Many low, micro and zero-budget film makers have now been there before us, and the knowledge of how they all pulled through is gold dust! Armed with that gold, my film was succesfully completed and sold so well around the world the media continually called it 'a cult hit'.
If you want your film to be a cult hit, like The Vampires of Bloody Island, you could do a lot worse than buying this book and making it your constant companion for a few months, to study or idly flick through in your spare moments.
In this game, knowledge is key. Get the book and get knowledgable!
Allin Kempthorne
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on 6 July 2014
This book covers everything from pre-production, to production, post-production and even distribution and marketing. The book is based around interviews from those in the industry, so you get a specialist's view on each aspect of filmmaking which was helpful. At the end of the book are interviews from filmmakers who have made successful films with very low budgets, including Oren Keli of Paranormal Activity. These were especially insightful, not to mention inspiring.

A small gripe I had was the lack of technical advice concerning lighting and camera: there was one section on cameras, but it was quite short. Aside from this, the book is very handy, full of great tips and worth getting if you are thinking of making a film with little money.
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on 25 July 2011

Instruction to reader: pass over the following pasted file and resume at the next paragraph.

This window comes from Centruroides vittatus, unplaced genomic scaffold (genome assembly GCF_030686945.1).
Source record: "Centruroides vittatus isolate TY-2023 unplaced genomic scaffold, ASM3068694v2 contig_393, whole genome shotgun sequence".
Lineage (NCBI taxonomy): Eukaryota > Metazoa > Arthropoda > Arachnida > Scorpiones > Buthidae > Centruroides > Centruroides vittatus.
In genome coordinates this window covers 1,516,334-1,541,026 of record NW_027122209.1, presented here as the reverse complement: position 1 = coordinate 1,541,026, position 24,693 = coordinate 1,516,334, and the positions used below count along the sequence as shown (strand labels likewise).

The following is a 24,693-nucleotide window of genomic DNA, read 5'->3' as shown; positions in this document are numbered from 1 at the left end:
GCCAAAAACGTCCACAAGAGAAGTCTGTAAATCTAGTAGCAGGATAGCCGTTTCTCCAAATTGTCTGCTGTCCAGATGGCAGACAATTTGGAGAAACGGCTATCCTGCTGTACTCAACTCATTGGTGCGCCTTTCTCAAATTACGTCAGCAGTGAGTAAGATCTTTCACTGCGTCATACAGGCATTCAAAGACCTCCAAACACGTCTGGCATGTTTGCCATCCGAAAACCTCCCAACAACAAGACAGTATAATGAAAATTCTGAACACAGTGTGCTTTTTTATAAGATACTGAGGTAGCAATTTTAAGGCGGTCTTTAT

Once I discovered this little tiny book in my mailbox I was almost disappointed, then opening up the book I found it really intuitive published with this intuitive way of choosing one main guy for every aspect of the pre and post production to answer to smart and nice question which alway come to mind.

I really appreciated the fact this book doesn't just focus its attention on "how to do a short or feature film" but also, how to recup money from it, how to sell it, promote it, whether to choose a film festival path or a digital distribution one.

The book is really right for this time, greatly updated with the latest technology tricks like using reflex 5D Canon to film the short or etorrent to promote the movie.

I was also surprised about the last part of the book which take in consideration lucky indie film makers which came out from nowhere and did their once in a time lucky shot with no budgets film, their contribution makes the craft really opened to the most, including me by the way.

So if you are looking for a well updated "How To" make and sell your shorts/feature film you are getting it right.

5 stars definetely deserved.
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on 26 June 2010
Chris and his team have done it again!
The Pocketbook version contains no less information than the earlier (much heavier) series, laid out in a digestible and thumb-able size. It is packed with information on the basics of production through to things you might not think of, backed up with filmmaker's interviews and experiences from the front lines.
It's a great read for filmmakers or anyone involved or interested in the process of making a film to gain a firm understanding of all aspects of production.
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on 17 December 2010
good read. i find the best source of info being the "case study" at the end, it has some blockbuster movies that where made as little side projects in peoples spare time and the like. i feel it does not give accurate information to NEW film makers (like, it recomends getting a digital camera that has a film setting, not a proper camera...), but its good to pickup the slack on existing filmers.